If the latest government circular comes into effect, lecturers and principals of all degree colleges in the State will have to follow a uniform dress code.
N.S. Channappa Gowda, Commissioner of Collegiate Education, issued a circular on Wednesday asking principals of all colleges to impose a dress code for the teaching staff after holding a discussion with them. The Commissioner, who took charge recently, said in the circular that during his recent visits to colleges he felt the need to have a uniform dress code for principals and lectures to ensure discipline and equality on the campus.
“If the uniform dress code is implemented for the teaching staff, status of the college will go up, it will help in identifying teachers, bring in discipline on the campus…, though there is no such rule,” he said. The circular, however, is not clear about what should be the dress code and from when it should come into effect.
The circular has attracted strong criticism from a section of teachers.
Opposing the dress code, T.M. Manjunath, president of the Karnataka College Teachers’ Association (KGCTA), said: “When there is no uniform dress code for students in degree colleges, where is the need for such a rule for teachers? This is against the very idea of higher education. The Commissioner has issued the circular without taking the association into confidence,” he said.
M. Madhumathi, vice-president of KGCTA, who also opposed it, said: “The existing rules say teachers should dress decently. I don’t think anybody is ignoring it.” If at all there was a need of a uniform dress code for lecturers, only the University Grants Commission should look into it. A lecturer said the idea of dress code was to restrict lecturers, particularly women, from wearing jeans or salwar kameez. “Though there is no such rule, women lecturers in many colleges have been asked to wear saris. The new circular will help the heads of institutions to impose the unwritten rule more seriously,” she said.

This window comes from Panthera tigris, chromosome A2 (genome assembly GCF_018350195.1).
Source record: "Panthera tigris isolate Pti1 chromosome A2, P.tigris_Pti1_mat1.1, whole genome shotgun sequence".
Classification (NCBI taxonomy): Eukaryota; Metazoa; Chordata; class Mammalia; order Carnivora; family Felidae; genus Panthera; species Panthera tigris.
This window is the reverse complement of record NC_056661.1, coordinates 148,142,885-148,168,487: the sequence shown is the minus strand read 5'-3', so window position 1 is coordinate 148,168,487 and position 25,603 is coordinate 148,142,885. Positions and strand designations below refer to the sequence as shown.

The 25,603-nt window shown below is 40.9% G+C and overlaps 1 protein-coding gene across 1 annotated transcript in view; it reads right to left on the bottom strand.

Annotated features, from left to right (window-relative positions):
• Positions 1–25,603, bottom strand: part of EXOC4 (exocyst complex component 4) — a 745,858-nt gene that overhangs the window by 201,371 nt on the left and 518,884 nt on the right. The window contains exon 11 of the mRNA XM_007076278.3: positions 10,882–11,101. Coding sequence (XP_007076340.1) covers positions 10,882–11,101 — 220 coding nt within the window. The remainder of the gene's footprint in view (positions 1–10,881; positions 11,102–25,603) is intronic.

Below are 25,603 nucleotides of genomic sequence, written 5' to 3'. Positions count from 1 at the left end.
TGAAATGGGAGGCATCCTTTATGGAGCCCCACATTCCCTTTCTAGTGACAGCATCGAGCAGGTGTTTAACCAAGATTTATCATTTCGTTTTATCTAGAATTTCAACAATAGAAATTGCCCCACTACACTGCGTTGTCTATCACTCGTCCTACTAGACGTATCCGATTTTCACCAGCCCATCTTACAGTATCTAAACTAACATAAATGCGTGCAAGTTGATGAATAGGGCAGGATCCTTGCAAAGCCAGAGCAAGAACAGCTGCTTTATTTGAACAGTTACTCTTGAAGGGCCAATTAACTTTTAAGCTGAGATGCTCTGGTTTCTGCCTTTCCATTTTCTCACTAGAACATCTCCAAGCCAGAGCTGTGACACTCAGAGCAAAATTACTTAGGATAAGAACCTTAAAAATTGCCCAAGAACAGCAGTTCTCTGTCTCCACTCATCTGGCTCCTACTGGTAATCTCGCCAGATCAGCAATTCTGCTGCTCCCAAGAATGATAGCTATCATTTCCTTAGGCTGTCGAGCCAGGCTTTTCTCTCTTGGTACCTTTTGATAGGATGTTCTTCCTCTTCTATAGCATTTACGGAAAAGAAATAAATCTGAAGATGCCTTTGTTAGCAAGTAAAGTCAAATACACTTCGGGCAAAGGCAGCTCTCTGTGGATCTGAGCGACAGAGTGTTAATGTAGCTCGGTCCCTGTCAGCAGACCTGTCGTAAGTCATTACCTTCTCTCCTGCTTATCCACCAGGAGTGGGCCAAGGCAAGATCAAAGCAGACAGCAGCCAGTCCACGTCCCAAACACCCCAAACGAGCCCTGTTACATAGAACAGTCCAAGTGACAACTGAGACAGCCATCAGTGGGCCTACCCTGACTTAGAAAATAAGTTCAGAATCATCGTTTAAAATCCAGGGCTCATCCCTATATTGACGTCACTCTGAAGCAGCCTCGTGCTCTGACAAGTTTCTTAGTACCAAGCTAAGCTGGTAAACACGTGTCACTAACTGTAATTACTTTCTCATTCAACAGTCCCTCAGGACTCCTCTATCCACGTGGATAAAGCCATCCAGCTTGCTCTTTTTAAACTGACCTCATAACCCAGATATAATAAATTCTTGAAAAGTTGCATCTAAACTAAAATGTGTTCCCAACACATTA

Many colleges have already introduced uniform dress code in some way.
I.M. Mohan, principal of Government Arts College in Hassan, said the circular issued by the Commissioner was only a “suggestion”. There was no instruction to impose the uniform mandatorily. “In our college the system is already in effect, though partially. All male lecturers dress formally, complete with tie and coat. Women lecturers wear blazers on saris. Though there is no rule as such to follow it mandatorily, they have been following it to bring dignity to the campus,” he said.
A lecturer said: “Every individual has his or her own choice when it comes to dressing. The very idea that discipline can be ensured through a dress code is unacceptable,” he said.